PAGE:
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The O'Donoghue Society

For all those interested in history and genealogy and whose names are derived from the Gaelic

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Researcher's Tips

Birth years from census (UK) data
It seems almost universal for people to get a probable birth year from census data by subtracting the age from the census year. Certainly some websites and some census CDs provide this as "helpful" information. For me it isn't helpful and personally I always subtract one more year from the result. All the 19th century censuses except 1841 were taken the first weekend in April, so people were three times more likely to have been born a year earlier. E.g. if a person was 24 in 1851, the accepted guess by subtracting one from the other seems to be 1827 for the birth year. But in point of fact, making of course the big assumption that the age is correct, this person was probably born between April 1826 and the end of March 1827. Born any later and (s)he would have been only 23 at the 1851 census. So for 1851 I subtract the ages from 1850, and similarly for the other censuses. 24 from 1850 gives 1826 which is the true "most probable birth year". If you don't do this you may be looking in the wrong year when you go looking for details in the parish registers. Most baptisms took place before the child was three months old, and usually less than that. For someone who was "24" at the 1851 census, even the baptism may have taken place as early as April or May 1826, so I'd always start looking in 1826 and only go on to 1827 if I couldn't find what I was looking for. In 1841 the census was taken in June, and ages above 15 are usually in a state of confusion reflecting the enumerators' understanding, or more usually lack of understanding, of the guidelines. Ages above 15 were supposed to be rounded down to the nearest multiple of 5, so that "20" stands for anything between 20 and 24 and so on. But many enumerators gave up, ignored the instructions and gave the exact age - and I always offer up silent thanks when they did! But for ages under 15, or where the enumerator gave an age that was not a multiple of five, the birth still has seven chances out of twelve (and therefore still slightly more than 50%) of having taken place in the year before the one you get by merely subtracting the age from the census year. Source: Tony Woodward (GOONS)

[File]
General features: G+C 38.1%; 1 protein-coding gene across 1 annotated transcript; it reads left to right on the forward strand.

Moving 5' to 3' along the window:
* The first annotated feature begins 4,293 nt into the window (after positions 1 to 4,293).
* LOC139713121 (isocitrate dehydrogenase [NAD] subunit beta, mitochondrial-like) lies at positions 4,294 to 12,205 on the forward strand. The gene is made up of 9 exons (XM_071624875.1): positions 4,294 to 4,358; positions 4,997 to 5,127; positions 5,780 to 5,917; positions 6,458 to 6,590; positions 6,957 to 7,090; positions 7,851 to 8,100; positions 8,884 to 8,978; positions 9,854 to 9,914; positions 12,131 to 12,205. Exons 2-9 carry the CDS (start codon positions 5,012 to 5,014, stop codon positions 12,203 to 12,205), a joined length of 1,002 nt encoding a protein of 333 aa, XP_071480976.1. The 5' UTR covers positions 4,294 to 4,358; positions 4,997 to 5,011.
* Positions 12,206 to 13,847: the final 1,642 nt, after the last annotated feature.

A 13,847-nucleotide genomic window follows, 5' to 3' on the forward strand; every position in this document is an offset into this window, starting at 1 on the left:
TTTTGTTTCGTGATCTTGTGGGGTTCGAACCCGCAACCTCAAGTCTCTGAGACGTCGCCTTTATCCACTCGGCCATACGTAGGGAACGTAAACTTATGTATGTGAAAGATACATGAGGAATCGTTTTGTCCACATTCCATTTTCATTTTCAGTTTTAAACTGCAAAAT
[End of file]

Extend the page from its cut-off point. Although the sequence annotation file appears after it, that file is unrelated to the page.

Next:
The Society Journal Content and published issues

For guests, this page shows you the content of all of our many journal issues.
For members, clicking on the link will open the specific journal
ISSUE 68: October 2016
In this issue

•A personal message
•The Robbers’ Den, Foiladown, Clonkeen
•Cornelius ‘Lame Johnny’ Donahue: Discoverer of the ‘Wind Cave’ of South Dakota
•The Gold of Spansel Wood
 
ISSUE 67: July 2016
In this issue

• A personal message
• Society developments
• The Coming of the Gael
• O’Donoghues in Annascaul, Dingle, Kerry
• Pat Donohoe, a threatened G-man, in 1916
• Irish Eyes - a poem .
• The Y-DNA project

 
ISSUE 66: April 2016
In this issue

• A personal message
• Society developments
• The Adventures of Juan Ó Donojú and his family (Part Three): Mariana Ó • Donojú, his sister, and the Irish of Seville, Spain
• Donahues of Holyoke, Mass and the lost gravestone
• Six generations of our women in unmarked graves 1822-1943
• O’Donoghues in the News
• Snippets
• The Y-DNA project
ISSUE 65: January 2016
In this issue

• A personal message
• Society developments
• The Ballyeagh faction fight
• Rex v O’Donoghue – Murder or Infanticide?
• The Man Who Had No Story and the wonderful world of Irish folk-tales
• O’Donoghues in the News
• Snippets
• The Y-DNA project
ISSUE 64: October 2015
In this issue

• A personal message
• Society developments
• The Adventures of Juan Ó Donojú(Part Two): General Tomás Ó • Donojú, his brother
• Ancient Origins of our ‘Donahue’ Family
• He died for Britain – Arthur Gerald Donahue(1913-42)
• Where in North America did our ancestors settle?
• O’Donoghues in the News
• Snippets
• The Y-DNA project
ISSUE 63: July 2015
In this issue
• A personal message
• Society developments
• The Adventures of Juan Ó Donojú (Part One)
• An Attempt to trace the Ancestry of the Reverend Jeremiah Aloysius Donoughue
• The Story of Martin H Donohoe War correspondent extraordinary – Episode Four
• O’Donoghues in the News
• Snippets
• The Y-DNA project
ISSUE 62: April 2015
In this issue

• A personal message
• Society developments
• Captain Right - The Rightboy Movement of the late 18th century
• The Very Reverend Father Thomas O'Donoghue
• The Story of Martin H Donohoe, war correspondent extraordinary - Episode Three
• How my father hid wartime secrets at his stables
• O'Donoghues in the News
• Snippets
• The Y-DNA project
ISSUE 61: January 2015
In this issue

• A personal message
• Society developments
• Thomas Donohoe introduced football to Brazil - fact
• The Story of Martin H Donohoe, war correspondent extraordinary -Episode Two
• Flight Sergeant Norman Dunn (O'Donoghue) and his stage heritage
• Clan Donnachaidh
• O'Donoghues in the News
• Snippets
• The Y-DNA project
ISSUE 60: October 2014
In this issue

• A personal message
• Society developments
• The Battle of Clontarf - 1014
• The Story of Martin H Donohoe, war correspondent extraordinary
• A Dunphy love story from World War One
• Halls of Fame – O’Donoghues reach for the stars
• O’Donoghues in the News
• Snippets
• The Y-DNA project
ISSUE 59: July 2014
In this issue

• A personal message
• Society developments
• How did the O'Donoghue name get to north Kerry?
• Irish immigration into Victoria
• Peter Donoghue and the Lusitania May 1815
• The Donahue Family Cookbook
• O'Donoghues in the News
• Snippets
• The Y-DNA project